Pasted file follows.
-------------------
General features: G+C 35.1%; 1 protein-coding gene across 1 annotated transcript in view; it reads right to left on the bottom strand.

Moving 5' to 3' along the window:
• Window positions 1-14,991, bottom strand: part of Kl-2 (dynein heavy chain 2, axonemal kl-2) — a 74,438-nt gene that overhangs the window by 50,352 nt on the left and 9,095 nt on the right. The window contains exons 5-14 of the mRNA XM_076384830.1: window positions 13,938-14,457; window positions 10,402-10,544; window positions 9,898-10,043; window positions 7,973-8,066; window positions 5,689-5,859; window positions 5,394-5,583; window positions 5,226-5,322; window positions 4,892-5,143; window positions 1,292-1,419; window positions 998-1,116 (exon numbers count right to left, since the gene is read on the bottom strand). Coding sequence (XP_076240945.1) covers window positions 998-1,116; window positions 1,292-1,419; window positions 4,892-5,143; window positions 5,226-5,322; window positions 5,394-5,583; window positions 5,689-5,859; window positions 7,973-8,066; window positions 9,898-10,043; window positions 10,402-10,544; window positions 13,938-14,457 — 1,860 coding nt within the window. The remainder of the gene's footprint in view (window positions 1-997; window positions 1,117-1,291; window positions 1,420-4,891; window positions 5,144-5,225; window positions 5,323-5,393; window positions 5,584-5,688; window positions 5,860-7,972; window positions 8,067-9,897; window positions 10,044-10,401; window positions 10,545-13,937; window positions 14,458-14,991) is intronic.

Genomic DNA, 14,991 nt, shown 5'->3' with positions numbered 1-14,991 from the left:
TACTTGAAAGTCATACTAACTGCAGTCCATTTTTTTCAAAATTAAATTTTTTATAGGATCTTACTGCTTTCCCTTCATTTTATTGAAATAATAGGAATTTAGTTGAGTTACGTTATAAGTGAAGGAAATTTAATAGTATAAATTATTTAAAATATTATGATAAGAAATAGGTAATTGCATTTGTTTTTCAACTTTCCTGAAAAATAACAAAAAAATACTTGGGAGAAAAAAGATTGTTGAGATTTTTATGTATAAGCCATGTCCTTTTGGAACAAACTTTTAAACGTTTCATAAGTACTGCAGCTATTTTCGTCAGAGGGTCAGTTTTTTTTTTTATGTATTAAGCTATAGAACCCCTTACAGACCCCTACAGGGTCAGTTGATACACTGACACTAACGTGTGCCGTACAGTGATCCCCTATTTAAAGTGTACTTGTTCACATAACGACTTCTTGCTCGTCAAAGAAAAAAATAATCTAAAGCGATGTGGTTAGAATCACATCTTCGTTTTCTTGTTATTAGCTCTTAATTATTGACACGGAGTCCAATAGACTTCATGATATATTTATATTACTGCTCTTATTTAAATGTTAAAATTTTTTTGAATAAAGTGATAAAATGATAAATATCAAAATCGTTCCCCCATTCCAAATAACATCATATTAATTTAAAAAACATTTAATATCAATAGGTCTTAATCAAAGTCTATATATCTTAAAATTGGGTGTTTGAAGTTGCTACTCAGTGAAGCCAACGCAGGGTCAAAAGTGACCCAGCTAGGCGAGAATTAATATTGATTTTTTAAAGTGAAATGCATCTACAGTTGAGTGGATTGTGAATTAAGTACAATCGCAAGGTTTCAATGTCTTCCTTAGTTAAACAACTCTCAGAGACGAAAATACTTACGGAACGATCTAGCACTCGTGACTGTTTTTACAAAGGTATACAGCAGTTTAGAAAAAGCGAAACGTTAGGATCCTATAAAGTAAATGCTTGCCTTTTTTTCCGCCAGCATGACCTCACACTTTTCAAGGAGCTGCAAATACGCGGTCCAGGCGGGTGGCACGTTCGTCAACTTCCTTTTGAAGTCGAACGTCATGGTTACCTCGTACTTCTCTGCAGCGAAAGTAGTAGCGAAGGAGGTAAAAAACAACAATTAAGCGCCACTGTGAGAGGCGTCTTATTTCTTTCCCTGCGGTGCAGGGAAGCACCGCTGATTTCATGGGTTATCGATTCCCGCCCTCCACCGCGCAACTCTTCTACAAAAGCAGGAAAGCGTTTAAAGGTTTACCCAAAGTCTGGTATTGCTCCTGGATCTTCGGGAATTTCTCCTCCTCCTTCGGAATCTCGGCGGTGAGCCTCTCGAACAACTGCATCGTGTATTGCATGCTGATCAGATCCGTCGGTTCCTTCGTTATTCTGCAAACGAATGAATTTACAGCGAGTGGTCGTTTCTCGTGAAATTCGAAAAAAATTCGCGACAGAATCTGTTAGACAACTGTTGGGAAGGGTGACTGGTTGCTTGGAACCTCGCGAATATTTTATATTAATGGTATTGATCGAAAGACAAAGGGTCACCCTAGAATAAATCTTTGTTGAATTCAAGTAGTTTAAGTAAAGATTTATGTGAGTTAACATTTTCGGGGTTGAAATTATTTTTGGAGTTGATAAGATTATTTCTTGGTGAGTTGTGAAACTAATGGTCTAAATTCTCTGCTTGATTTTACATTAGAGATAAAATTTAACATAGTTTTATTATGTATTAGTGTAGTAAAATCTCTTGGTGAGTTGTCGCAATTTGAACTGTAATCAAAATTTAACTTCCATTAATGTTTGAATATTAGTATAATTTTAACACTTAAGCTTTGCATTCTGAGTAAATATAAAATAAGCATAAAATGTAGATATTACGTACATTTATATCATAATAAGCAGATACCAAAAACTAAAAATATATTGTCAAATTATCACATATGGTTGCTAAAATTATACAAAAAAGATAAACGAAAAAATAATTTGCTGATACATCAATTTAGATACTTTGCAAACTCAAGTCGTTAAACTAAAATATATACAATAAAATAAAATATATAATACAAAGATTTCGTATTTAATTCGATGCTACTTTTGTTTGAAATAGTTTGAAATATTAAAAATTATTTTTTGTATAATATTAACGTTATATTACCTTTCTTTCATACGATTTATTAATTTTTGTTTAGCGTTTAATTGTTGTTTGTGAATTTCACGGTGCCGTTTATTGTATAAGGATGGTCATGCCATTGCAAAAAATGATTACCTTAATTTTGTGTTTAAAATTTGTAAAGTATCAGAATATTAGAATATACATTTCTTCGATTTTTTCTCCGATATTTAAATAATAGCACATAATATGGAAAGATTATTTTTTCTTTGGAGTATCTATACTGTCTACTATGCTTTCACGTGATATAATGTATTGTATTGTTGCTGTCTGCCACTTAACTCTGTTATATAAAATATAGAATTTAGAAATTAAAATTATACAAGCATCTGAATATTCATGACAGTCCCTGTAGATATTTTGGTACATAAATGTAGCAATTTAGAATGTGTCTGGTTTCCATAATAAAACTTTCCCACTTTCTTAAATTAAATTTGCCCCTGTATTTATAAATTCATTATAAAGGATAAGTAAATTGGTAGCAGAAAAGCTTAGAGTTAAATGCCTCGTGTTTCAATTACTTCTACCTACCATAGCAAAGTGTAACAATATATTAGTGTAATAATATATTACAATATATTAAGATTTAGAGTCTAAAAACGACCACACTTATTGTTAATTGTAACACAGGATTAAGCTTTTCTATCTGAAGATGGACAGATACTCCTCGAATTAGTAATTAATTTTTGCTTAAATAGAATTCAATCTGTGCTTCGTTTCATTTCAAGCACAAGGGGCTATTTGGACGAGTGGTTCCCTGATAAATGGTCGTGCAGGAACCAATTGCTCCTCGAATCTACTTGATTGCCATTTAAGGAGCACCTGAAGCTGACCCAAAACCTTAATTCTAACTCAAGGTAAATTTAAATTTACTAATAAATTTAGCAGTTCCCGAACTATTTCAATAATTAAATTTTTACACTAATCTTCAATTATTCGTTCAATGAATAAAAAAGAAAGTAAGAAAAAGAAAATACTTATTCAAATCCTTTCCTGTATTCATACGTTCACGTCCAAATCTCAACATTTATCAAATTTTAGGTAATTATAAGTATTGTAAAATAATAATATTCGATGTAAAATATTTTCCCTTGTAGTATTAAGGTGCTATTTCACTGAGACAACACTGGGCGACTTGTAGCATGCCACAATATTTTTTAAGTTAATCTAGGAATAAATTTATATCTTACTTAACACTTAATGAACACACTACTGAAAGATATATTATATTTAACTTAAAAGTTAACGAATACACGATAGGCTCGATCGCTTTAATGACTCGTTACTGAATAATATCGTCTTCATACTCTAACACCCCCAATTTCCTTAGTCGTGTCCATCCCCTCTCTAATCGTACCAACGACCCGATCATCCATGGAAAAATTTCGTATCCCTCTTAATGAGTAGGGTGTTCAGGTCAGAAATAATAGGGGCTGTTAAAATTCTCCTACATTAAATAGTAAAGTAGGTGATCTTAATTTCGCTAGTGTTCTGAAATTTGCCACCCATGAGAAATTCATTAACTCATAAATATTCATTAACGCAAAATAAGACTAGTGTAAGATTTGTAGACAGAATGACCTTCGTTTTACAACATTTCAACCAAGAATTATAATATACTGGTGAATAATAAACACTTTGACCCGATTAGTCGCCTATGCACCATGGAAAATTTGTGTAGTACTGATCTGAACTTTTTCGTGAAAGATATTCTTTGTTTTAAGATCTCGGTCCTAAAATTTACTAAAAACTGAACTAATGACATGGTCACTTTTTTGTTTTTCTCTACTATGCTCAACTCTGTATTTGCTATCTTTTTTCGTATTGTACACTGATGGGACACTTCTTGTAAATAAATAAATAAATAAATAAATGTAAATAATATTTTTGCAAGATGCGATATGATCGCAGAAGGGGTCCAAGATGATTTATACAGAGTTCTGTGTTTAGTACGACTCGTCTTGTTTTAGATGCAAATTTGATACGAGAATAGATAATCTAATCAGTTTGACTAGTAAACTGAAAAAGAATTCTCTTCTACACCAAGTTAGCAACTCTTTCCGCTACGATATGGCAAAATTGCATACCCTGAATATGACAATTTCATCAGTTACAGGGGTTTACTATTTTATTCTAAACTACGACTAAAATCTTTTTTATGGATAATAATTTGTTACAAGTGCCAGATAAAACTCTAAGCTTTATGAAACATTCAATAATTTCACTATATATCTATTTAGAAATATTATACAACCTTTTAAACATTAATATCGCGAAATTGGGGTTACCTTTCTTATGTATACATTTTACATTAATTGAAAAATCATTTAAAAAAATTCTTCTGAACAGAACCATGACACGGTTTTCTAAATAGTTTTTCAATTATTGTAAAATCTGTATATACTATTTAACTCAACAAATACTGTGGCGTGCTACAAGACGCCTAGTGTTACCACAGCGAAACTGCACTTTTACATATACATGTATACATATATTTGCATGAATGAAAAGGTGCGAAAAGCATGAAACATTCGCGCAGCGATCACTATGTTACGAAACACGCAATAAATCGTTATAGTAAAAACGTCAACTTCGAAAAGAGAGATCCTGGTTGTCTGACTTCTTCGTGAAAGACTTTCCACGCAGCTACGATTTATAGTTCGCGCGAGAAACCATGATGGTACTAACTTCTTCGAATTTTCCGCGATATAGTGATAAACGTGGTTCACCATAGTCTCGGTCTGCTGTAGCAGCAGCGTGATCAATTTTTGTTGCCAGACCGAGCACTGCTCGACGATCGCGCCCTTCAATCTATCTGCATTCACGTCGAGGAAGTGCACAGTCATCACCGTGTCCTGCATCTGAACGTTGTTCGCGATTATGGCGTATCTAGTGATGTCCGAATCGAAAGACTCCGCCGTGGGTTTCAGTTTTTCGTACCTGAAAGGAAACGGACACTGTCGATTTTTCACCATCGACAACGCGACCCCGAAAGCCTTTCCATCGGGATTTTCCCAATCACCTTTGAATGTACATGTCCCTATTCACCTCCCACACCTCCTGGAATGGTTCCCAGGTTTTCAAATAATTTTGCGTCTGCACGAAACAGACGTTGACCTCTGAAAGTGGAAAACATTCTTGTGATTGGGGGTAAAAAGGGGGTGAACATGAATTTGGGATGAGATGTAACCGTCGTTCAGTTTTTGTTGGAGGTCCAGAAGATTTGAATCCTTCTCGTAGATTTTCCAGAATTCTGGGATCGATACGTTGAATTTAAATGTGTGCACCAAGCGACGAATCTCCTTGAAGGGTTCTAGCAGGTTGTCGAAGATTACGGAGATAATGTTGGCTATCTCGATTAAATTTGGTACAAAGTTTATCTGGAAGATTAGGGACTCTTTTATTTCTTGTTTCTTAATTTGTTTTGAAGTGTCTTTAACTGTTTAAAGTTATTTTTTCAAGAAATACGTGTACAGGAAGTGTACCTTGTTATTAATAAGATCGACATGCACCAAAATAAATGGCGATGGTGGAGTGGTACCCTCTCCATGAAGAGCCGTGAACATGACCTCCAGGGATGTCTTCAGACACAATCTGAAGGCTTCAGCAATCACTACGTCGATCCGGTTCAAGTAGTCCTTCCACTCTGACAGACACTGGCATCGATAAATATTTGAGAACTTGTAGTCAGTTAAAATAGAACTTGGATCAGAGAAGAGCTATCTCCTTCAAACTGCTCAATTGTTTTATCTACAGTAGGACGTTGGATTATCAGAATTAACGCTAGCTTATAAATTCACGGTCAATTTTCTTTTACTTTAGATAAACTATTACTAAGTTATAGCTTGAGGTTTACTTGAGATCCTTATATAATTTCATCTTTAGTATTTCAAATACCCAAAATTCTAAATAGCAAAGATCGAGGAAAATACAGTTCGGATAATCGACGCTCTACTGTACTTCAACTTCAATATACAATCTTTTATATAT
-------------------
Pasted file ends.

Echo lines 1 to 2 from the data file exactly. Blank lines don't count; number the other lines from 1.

General features: G+C 35.1%; 1 protein-coding gene across 1 annotated transcript in view; it reads right to left on the bottom strand.

Moving 5' to 3' along the window: